In traditional Chinese medicine Panax ginseng was used as a revitalising tonic, and was thought to help the body recover after an illness and improve circulation. It was also used as an aphrodisiac, as was its close relative Panax quinquefolius (American ginseng) in traditional Native-American medicine.

More recent studies have isolated the active phytochemicals of ginseng and other members of the Panax genus, and these chemicals are now referred to as ginsenosides. These ginsenosides are what herbalists call ‘adaptogens’. Adaptogens are defined as natural herbal products that are purported to increase the body’s resistance to stress, trauma, anxiety and fatigue. In classical and traditional herbal medicine, these ‘adaptogens’ were known as tonics, restoratives, rasayanas (in Ayurvedic practice) and qi (in traditional Chinese practice).

Ginseng is today widely used for a variety of medicinal purposes, and several studies involving animal subjects (and fewer studies involving human subjects) have provided compelling evidence for its efficacy. Aside from its use as an adaptogen, it is also used to enhance libido in both men and women, forms part of many herbal formulations to promote normal erectile function in men, and is often found in natural fertility products too. It appears that the ginsenoside chemicals have a direct action upon the gonad tissue of both men and women, stimulating blood flow to these organs, which results in increased libido, sensitivity and (in men) improved function. Although the precise mechanisms by which the chemicals act are not yet clearly understood, animal studies have consistently shown that consumption of Panax ginseng increases mating behaviour.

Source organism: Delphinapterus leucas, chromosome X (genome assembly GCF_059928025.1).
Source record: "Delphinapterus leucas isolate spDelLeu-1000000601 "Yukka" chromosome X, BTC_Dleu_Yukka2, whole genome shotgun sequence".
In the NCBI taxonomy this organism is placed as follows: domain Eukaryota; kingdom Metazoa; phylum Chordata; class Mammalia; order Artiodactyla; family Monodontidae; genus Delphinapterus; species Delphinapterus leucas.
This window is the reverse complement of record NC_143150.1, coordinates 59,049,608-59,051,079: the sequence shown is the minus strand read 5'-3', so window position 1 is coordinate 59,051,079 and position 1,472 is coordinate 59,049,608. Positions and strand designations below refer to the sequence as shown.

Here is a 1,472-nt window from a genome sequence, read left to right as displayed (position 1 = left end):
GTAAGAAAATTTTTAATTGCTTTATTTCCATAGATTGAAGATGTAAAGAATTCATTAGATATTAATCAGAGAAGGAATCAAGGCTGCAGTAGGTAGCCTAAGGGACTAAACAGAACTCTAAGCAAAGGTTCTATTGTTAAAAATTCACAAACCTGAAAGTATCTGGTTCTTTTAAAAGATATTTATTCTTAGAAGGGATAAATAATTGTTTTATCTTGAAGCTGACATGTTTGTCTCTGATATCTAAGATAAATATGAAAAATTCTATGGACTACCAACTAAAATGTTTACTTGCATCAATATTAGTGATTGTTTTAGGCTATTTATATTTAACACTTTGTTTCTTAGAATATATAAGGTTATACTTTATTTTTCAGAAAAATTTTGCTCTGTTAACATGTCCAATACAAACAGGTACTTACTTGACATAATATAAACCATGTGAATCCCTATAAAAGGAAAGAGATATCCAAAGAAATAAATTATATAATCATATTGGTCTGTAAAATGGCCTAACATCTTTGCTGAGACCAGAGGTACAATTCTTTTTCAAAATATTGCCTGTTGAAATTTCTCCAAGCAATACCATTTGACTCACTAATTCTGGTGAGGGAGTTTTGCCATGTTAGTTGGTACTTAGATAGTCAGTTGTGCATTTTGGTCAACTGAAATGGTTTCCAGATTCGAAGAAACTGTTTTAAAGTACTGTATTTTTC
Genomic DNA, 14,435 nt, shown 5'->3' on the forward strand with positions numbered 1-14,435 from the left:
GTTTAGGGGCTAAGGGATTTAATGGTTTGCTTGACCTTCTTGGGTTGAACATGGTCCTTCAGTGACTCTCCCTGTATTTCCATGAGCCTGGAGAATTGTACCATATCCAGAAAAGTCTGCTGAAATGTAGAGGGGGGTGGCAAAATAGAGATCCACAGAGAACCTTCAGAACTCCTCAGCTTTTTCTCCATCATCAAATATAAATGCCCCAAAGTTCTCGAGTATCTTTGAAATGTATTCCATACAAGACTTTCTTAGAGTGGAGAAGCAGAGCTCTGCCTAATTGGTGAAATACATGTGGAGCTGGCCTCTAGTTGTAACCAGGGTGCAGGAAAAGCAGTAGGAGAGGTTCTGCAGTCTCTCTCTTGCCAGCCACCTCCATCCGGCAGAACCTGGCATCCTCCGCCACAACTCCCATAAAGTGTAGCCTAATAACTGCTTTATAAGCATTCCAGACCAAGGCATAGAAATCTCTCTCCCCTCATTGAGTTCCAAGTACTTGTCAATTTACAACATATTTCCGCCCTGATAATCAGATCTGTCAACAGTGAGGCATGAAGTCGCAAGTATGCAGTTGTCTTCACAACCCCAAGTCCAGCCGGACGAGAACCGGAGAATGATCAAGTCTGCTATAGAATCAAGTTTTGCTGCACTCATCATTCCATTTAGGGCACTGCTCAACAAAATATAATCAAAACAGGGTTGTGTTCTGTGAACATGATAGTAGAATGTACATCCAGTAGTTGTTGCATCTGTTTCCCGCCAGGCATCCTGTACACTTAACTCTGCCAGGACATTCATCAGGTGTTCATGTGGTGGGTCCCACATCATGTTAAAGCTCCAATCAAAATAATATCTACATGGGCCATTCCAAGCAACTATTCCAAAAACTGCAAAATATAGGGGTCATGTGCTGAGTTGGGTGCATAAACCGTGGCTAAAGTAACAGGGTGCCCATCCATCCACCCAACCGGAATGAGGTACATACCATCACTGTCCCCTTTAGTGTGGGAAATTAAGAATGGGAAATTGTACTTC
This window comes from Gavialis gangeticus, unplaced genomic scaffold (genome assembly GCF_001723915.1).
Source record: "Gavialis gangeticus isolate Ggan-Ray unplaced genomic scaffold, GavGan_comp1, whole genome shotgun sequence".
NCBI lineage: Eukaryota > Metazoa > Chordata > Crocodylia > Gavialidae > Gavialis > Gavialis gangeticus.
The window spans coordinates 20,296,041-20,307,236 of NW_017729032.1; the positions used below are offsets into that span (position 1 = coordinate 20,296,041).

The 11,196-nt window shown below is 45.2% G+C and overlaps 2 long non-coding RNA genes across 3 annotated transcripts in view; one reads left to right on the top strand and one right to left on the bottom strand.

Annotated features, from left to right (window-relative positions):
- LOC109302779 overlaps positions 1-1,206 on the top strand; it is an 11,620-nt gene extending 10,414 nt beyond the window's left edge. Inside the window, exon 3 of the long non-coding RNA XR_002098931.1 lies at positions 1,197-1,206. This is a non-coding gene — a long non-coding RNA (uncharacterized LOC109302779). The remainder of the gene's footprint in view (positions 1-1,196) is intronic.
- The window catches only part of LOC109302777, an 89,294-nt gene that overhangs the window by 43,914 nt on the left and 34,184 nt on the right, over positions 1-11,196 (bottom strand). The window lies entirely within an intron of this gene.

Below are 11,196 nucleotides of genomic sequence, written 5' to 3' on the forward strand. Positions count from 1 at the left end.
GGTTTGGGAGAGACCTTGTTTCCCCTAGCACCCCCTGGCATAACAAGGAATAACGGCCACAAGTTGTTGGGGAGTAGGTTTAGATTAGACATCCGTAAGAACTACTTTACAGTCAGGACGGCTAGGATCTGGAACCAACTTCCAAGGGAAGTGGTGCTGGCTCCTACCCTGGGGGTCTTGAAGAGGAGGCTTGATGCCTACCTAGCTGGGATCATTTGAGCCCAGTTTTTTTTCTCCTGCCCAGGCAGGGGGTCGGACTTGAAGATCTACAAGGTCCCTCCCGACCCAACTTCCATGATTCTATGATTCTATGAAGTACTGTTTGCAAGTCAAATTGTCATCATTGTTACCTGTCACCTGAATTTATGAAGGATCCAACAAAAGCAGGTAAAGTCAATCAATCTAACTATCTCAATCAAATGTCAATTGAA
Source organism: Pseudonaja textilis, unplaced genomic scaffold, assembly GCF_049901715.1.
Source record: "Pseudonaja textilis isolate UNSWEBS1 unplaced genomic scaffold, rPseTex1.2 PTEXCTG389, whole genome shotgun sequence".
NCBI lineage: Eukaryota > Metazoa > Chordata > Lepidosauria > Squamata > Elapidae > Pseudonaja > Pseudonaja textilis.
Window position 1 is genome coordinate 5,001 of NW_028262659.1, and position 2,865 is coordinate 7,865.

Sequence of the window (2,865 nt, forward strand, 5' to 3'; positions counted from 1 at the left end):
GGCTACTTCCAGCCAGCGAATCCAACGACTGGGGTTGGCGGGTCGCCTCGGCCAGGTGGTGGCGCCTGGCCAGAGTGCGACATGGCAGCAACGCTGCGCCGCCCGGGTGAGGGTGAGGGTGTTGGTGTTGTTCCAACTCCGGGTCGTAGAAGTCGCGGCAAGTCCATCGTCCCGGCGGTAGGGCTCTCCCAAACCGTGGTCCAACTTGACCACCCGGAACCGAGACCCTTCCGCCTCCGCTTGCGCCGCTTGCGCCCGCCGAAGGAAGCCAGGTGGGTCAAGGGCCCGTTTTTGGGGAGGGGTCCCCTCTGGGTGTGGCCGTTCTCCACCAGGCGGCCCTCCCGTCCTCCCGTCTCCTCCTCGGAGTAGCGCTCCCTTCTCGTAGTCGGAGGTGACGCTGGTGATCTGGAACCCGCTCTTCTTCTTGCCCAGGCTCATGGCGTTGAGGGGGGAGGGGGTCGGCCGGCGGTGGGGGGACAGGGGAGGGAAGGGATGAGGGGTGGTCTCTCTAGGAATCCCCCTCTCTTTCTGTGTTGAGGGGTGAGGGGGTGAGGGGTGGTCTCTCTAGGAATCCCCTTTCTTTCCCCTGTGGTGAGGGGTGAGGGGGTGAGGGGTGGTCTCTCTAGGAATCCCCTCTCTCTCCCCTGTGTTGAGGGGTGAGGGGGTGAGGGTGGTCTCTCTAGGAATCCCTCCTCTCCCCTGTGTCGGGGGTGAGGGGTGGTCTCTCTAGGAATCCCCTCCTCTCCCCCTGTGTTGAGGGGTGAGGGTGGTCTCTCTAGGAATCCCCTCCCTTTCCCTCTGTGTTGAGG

Pamax ginseng is usually sold in one of four forms, all of which use the root of the plant. Although the leaves of the plant are sometimes used, the levels of ginsenosides in the leaves are too low to have much effect. Fresh Ginseng is simply the fresh, raw product. White Ginseng is the dried root of the plant, which is harvested after four to six years of growth. Red Ginseng is the steam-cured or boiled root of the plant, which is harvested after six years of growth. Finally, sun Ginseng is white Ginseng that is subsequently boiled at a high temperature (120C), and is thought to contain the highest concentration of ginsenosides.